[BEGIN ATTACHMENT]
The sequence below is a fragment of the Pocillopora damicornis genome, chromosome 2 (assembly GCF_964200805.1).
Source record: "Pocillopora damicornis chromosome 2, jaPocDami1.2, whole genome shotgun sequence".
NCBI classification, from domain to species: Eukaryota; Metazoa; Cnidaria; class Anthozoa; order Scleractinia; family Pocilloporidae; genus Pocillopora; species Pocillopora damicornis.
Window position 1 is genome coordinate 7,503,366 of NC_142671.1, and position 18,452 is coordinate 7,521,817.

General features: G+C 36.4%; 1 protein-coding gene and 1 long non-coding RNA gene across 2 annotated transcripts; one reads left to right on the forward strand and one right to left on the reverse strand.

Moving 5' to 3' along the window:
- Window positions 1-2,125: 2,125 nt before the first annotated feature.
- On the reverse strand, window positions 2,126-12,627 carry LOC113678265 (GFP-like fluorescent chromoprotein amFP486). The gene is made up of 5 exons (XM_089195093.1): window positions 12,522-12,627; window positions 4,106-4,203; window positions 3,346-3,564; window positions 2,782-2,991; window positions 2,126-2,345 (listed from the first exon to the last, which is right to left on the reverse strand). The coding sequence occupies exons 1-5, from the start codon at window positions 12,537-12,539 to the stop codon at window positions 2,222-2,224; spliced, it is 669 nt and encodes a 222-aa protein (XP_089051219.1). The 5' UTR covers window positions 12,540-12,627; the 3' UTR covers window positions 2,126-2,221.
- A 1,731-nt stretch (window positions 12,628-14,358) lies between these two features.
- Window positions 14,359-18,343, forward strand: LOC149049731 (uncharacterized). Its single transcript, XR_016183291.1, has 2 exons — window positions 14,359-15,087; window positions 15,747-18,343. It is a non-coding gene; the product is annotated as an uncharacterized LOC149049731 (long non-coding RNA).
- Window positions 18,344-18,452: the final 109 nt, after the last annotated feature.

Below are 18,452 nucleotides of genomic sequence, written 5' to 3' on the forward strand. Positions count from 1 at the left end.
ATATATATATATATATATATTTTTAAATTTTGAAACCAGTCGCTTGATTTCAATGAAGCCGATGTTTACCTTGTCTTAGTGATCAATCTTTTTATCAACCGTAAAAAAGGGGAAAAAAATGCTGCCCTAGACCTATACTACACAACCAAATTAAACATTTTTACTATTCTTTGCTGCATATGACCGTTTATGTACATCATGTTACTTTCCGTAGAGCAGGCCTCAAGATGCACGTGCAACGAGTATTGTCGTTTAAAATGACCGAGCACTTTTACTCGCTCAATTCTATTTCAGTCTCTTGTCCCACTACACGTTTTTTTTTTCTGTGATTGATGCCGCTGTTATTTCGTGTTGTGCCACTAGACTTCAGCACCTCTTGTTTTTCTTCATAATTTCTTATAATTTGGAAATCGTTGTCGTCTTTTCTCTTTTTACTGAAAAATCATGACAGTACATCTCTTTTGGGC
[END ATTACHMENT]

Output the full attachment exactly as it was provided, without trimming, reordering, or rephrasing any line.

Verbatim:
The sequence below is a fragment of the Pocillopora damicornis genome, chromosome 2 (assembly GCF_964200805.1).
Source record: "Pocillopora damicornis chromosome 2, jaPocDami1.2, whole genome shotgun sequence".
NCBI classification, from domain to species: Eukaryota; Metazoa; Cnidaria; class Anthozoa; order Scleractinia; family Pocilloporidae; genus Pocillopora; species Pocillopora damicornis.
Window position 1 is genome coordinate 7,503,366 of NC_142671.1, and position 18,452 is coordinate 7,521,817.

General features: G+C 36.4%; 1 protein-coding gene and 1 long non-coding RNA gene across 2 annotated transcripts; one reads left to right on the forward strand and one right to left on the reverse strand.

Moving 5' to 3' along the window:
- Window positions 1-2,125: 2,125 nt before the first annotated feature.
- On the reverse strand, window positions 2,126-12,627 carry LOC113678265 (GFP-like fluorescent chromoprotein amFP486). The gene is made up of 5 exons (XM_089195093.1): window positions 12,522-12,627; window positions 4,106-4,203; window positions 3,346-3,564; window positions 2,782-2,991; window positions 2,126-2,345 (listed from the first exon to the last, which is right to left on the reverse strand). The coding sequence occupies exons 1-5, from the start codon at window positions 12,537-12,539 to the stop codon at window positions 2,222-2,224; spliced, it is 669 nt and encodes a 222-aa protein (XP_089051219.1). The 5' UTR covers window positions 12,540-12,627; the 3' UTR covers window positions 2,126-2,221.
- A 1,731-nt stretch (window positions 12,628-14,358) lies between these two features.
- Window positions 14,359-18,343, forward strand: LOC149049731 (uncharacterized). Its single transcript, XR_016183291.1, has 2 exons — window positions 14,359-15,087; window positions 15,747-18,343. It is a non-coding gene; the product is annotated as an uncharacterized LOC149049731 (long non-coding RNA).
- Window positions 18,344-18,452: the final 109 nt, after the last annotated feature.

Below are 18,452 nucleotides of genomic sequence, written 5' to 3' on the forward strand. Positions count from 1 at the left end.
ATATATATATATATATATATTTTTAAATTTTGAAACCAGTCGCTTGATTTCAATGAAGCCGATGTTTACCTTGTCTTAGTGATCAATCTTTTTATCAACCGTAAAAAAGGGGAAAAAAATGCTGCCCTAGACCTATACTACACAACCAAATTAAACATTTTTACTATTCTTTGCTGCATATGACCGTTTATGTACATCATGTTACTTTCCGTAGAGCAGGCCTCAAGATGCACGTGCAACGAGTATTGTCGTTTAAAATGACCGAGCACTTTTACTCGCTCAATTCTATTTCAGTCTCTTGTCCCACTACACGTTTTTTTTTTCTGTGATTGATGCCGCTGTTATTTCGTGTTGTGCCACTAGACTTCAGCACCTCTTGTTTTTCTTCATAATTTCTTATAATTTGGAAATCGTTGTCGTCTTTTCTCTTTTTACTGAAAAATCATGACAGTACATCTCTTTTGGGC